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Cambridge police officer fatally shoots man allegedly armed with kukri knife, authorities say

An apartment complex at 625 Putnam Ave. in Cambridgeport was the focus of police investigators Wednesday night.Matthew J. Lee/Globe Staff

CAMBRIDGE — A police officer shot and killed a 20-year-old UMass Boston student after he allegedly charged at the officer with a long knife following a foot chase over several blocks Wednesday afternoon, officials said.

Officers responded to Chestnut Street in the Cambridgeport neighborhood at about 1:15 p.m. after a 911 caller reported seeing a man jump from the window of a nearby apartment holding what the caller described as a machete. The weapon was later found to be a kukri knife about 10- to 12-inches long, Middlesex District Attorney Marian Ryan said in a briefing at the Cambridge Police Department Wednesday night.


The caller said that the man, later identified as 20-year-old Sayed Faisal of Cambridge, was sitting in a courtyard cutting himself with the machete and a piece of broken glass from the window, according to Ryan.

Officers found Faisal leaving an alley behind a building on Sydney Street when they reached the scene, and he began running when he saw police, Ryan said. She said Faisal ran for several blocks around the neighborhood before circling back to Chestnut Street where he again encountered officers.

Ryan said Faisal moved toward the officers with the knife after they asked him to drop the weapon. One officer fired a less-than-lethal sponge round but Faisal allegedly “continued to advance to the officers holding the knife at one point across his body and then holding it in front of him,” at which point an officer fired their gun, striking Faisal, Ryan said.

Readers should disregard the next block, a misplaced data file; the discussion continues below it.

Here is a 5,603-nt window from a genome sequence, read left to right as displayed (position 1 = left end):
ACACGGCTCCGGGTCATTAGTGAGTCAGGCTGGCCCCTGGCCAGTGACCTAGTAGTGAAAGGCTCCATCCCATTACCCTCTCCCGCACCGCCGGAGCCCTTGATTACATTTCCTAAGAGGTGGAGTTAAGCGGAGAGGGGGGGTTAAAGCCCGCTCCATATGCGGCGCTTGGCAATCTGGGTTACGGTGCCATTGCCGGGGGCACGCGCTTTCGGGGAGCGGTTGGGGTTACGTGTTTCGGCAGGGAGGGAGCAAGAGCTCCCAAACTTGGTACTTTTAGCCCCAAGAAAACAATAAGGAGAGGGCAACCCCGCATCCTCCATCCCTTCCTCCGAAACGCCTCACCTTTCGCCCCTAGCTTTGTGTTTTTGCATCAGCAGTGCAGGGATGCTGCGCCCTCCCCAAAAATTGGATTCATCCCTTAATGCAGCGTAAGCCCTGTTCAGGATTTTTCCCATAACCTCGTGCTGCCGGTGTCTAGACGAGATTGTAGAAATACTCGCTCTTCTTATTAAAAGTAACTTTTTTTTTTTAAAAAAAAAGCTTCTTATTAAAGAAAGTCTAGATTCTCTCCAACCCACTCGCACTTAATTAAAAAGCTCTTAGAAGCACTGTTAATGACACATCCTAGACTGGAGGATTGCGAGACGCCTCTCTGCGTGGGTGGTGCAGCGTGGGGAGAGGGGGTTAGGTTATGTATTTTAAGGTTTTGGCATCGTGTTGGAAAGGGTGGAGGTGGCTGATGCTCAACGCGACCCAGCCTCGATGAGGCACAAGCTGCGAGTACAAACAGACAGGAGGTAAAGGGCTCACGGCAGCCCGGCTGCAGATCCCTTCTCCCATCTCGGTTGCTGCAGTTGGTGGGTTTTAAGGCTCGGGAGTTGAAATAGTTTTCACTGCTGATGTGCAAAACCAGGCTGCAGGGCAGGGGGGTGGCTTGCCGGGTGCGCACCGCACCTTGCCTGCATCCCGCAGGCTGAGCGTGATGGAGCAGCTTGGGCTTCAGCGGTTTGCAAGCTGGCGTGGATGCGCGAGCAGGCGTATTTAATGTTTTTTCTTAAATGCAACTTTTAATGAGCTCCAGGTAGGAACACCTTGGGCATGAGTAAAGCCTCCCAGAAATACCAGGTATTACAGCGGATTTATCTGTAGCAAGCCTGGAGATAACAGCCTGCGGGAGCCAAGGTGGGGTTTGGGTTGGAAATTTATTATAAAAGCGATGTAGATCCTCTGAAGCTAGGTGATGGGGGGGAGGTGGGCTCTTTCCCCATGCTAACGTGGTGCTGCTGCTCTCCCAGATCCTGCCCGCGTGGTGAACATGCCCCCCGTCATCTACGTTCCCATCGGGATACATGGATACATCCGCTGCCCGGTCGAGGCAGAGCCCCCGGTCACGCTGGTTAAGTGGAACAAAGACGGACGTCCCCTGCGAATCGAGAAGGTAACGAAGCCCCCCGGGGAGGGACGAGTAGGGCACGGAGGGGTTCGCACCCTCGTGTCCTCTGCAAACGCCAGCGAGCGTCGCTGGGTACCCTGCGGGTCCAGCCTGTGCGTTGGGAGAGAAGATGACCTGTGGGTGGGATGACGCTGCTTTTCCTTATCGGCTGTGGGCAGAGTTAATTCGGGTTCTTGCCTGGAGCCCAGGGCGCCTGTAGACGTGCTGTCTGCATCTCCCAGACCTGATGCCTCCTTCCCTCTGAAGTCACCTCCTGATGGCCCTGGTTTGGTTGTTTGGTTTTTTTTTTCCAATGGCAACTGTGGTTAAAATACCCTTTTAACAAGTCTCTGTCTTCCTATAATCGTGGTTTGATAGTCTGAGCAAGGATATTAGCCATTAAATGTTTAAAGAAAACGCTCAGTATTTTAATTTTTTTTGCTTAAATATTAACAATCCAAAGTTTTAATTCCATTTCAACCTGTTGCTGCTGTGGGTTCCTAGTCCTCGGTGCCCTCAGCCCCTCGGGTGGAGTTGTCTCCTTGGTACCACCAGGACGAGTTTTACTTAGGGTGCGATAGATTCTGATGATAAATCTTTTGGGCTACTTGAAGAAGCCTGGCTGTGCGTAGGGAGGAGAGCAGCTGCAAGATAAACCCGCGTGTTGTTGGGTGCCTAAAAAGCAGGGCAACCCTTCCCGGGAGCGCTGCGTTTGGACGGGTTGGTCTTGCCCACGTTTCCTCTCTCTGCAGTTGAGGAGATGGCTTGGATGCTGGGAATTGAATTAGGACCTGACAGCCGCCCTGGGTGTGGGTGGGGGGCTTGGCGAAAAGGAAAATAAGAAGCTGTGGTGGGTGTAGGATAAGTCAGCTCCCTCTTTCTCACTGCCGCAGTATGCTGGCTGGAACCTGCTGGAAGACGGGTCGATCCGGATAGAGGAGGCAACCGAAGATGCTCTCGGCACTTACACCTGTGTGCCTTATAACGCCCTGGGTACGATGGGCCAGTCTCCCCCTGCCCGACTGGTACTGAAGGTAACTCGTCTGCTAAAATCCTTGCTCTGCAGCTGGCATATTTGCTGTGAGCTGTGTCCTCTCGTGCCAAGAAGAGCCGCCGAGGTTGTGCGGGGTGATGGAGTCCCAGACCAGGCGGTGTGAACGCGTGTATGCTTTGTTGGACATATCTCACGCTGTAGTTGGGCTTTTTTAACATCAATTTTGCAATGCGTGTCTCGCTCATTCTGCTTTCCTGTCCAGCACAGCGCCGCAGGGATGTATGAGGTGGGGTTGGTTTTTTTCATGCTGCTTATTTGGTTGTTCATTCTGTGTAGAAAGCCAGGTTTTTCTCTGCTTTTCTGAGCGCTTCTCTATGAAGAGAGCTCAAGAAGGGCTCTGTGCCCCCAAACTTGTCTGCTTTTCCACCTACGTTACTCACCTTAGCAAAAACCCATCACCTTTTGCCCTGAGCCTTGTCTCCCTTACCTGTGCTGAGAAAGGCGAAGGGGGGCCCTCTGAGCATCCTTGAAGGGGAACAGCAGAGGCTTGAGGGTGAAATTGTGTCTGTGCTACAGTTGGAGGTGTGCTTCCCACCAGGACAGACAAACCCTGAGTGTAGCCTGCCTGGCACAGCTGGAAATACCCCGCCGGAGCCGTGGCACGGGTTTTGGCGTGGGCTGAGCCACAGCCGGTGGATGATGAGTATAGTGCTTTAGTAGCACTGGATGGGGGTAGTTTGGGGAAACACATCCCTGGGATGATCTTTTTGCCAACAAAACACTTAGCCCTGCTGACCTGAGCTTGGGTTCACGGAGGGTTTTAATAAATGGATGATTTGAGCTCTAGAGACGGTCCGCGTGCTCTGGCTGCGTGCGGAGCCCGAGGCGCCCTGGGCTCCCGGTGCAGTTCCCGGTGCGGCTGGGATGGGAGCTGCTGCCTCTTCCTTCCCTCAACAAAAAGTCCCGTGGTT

The victim was given medical aid at the scene before he was taken to a local hospital, where he was pronounced dead, officials said.

The officer was placed on leave pending an investigation into the shooting by Ryan’s office, per the police department’s policy, officials said.

Cambridge Police Commissioner Christine Elow expressed condolences to Faisal’s family and said the department is cooperating with Ryan’s investigation.


“Any time a life is lost in our community, it is tragic,” she said. “We are all mourning.”

Elow said Cambridge officers have received “extensive training in use of force” including de-escalation training, mental health first-aid, and crisis intervention training.

“From our perspective, from what we’ve seen so far, our officers tried several times to engage the individual verbally [but] unsuccessfully,” she said. “This lasted over five blocks from where we first encountered them.”

In a joint statement, Cambridge Mayor Sumbul Siddiqui and City Manager Yi-An Huang also expressed condolences for Faisal’s loved ones and said the city will hold a community meeting “to process together” early next week.

“We will review all of the facts and findings as they become available and we are committed to learning from this case to ensure the safety and well-being of everyone in our community,” their statement said.

In the Cambridgeport neighborhood where the incident occurred, a large police presence was still on the scene Wednesday night.

Yellow police tape blocked access to Chestnut and Sidney streets. Several police cruisers were parked along the streets, where some homes were still decorated with holiday lights.

The investigation seemed to focus on the apartment complex located at 625 Putnam Ave. Crime scene tape blocked off the apartment complex. Three police officers stood across the street.

Two more officers stood at the intersection of Putnam Avenue and Sidney Street.


Police on the scene declined to comment.

Several neighbors said they were surprised to arrive home to find streets blocked off. Some approached by the Globe said they were not home at the time of the incident.

Giulia Graber, who lives on Putnam Avenue, learned of the shooting from a Globe reporter.

Graber, a resident for 16 years who lives near the Sidney Street intersection, said she has noticed a change in the neighborhood the last three or four years.

She said she doesn’t feel as safe walking in the neighborhood.

“It seems a little more unnerving,” Graber said, standing on her front steps. “I drive to Harvard. I drive to MIT. I don’t walk.”

Nick Stoico can be reached at Follow him @NickStoico.